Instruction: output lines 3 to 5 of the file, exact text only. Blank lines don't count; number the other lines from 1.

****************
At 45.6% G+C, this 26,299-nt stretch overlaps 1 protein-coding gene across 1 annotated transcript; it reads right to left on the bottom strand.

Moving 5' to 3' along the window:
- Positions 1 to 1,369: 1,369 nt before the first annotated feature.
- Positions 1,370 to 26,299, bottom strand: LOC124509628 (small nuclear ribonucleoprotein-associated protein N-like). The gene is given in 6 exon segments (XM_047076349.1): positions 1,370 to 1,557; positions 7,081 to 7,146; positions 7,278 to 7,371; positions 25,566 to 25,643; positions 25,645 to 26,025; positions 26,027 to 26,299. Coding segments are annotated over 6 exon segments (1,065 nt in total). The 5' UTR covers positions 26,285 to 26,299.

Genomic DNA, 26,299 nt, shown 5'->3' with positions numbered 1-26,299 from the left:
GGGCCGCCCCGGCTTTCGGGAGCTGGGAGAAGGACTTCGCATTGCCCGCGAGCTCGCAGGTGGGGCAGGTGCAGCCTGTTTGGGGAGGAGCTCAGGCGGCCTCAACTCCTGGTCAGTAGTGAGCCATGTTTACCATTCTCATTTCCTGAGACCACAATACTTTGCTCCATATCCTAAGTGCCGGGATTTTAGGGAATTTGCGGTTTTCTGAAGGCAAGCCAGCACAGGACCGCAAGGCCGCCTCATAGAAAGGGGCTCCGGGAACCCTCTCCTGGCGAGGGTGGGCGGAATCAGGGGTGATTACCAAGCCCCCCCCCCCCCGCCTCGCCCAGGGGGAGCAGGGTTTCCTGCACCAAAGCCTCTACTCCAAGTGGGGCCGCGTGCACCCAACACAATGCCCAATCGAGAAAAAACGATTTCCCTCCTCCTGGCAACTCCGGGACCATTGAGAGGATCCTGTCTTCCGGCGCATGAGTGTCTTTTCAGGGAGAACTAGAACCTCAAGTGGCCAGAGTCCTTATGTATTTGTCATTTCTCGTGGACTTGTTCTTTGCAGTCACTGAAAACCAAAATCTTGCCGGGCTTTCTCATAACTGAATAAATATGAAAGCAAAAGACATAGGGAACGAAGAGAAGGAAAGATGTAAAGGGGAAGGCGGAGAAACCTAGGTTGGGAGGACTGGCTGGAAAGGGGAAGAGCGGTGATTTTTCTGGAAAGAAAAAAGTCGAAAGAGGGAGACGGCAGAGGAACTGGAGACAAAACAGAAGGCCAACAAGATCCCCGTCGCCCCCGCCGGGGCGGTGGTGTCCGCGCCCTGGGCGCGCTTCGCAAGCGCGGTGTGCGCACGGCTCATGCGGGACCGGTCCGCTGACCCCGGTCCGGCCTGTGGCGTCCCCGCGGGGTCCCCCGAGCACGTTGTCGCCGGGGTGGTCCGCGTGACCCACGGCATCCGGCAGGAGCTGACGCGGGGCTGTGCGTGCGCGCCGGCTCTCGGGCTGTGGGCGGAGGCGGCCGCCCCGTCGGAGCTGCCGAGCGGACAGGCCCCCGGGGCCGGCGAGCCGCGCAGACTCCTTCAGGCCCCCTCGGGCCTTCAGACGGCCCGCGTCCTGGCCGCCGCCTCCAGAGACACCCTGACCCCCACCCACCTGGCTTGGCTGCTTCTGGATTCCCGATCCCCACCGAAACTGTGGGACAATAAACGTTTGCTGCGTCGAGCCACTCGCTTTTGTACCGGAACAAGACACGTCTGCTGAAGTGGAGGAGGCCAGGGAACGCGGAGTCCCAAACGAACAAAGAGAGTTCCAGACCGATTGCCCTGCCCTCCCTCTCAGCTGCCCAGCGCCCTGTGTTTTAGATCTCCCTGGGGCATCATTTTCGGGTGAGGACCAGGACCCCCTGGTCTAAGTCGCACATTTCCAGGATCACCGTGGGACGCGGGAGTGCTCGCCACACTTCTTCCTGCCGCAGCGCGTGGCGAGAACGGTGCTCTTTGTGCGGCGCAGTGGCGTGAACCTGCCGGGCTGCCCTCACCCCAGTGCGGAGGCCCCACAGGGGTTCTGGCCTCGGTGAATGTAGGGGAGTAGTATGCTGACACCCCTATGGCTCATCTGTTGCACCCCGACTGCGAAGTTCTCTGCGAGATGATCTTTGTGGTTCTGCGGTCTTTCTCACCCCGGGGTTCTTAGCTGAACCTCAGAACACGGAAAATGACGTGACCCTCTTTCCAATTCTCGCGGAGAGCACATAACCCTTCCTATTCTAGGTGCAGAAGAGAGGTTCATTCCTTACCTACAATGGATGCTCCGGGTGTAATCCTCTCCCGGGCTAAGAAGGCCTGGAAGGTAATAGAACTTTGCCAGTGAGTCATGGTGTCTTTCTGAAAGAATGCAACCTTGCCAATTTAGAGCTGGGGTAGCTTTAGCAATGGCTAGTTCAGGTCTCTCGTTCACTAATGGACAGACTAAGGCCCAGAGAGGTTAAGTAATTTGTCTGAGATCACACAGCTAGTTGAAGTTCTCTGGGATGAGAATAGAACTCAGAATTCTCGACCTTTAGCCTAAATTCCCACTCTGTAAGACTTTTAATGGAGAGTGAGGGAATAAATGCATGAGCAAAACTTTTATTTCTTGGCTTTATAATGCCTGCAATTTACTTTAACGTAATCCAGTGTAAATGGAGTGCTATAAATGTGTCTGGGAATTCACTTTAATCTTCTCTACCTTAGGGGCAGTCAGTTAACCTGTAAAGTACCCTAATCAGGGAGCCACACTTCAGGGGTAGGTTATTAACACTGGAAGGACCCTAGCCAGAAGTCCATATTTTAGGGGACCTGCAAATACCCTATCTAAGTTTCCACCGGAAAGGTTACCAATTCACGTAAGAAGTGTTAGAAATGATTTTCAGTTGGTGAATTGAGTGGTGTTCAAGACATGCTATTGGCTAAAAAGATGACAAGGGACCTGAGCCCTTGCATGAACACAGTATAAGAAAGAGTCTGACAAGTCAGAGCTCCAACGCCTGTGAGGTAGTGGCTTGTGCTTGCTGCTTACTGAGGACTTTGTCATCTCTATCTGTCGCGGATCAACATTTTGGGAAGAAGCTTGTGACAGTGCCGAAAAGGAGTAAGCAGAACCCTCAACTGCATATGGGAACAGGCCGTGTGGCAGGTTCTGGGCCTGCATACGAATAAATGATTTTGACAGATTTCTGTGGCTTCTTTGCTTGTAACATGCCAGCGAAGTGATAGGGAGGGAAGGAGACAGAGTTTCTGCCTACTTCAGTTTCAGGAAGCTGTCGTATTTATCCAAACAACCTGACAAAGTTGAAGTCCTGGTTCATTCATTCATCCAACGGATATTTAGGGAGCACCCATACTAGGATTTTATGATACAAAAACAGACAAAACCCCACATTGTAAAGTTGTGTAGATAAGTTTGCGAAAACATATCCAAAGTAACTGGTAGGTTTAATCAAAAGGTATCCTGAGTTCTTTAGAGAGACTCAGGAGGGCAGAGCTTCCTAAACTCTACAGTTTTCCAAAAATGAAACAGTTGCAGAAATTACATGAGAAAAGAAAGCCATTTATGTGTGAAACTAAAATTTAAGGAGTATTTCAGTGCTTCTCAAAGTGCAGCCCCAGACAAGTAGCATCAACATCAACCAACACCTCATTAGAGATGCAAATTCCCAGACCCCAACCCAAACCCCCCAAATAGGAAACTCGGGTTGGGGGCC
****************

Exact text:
- Positions 1 to 1,369: 1,369 nt before the first annotated feature.
- Positions 1,370 to 26,299, bottom strand: LOC124509628 (small nuclear ribonucleoprotein-associated protein N-like). The gene is given in 6 exon segments (XM_047076349.1): positions 1,370 to 1,557; positions 7,081 to 7,146; positions 7,278 to 7,371; positions 25,566 to 25,643; positions 25,645 to 26,025; positions 26,027 to 26,299. Coding segments are annotated over 6 exon segments (1,065 nt in total). The 5' UTR covers positions 26,285 to 26,299.

Genomic DNA, 26,299 nt, shown 5'->3' with positions numbered 1-26,299 from the left: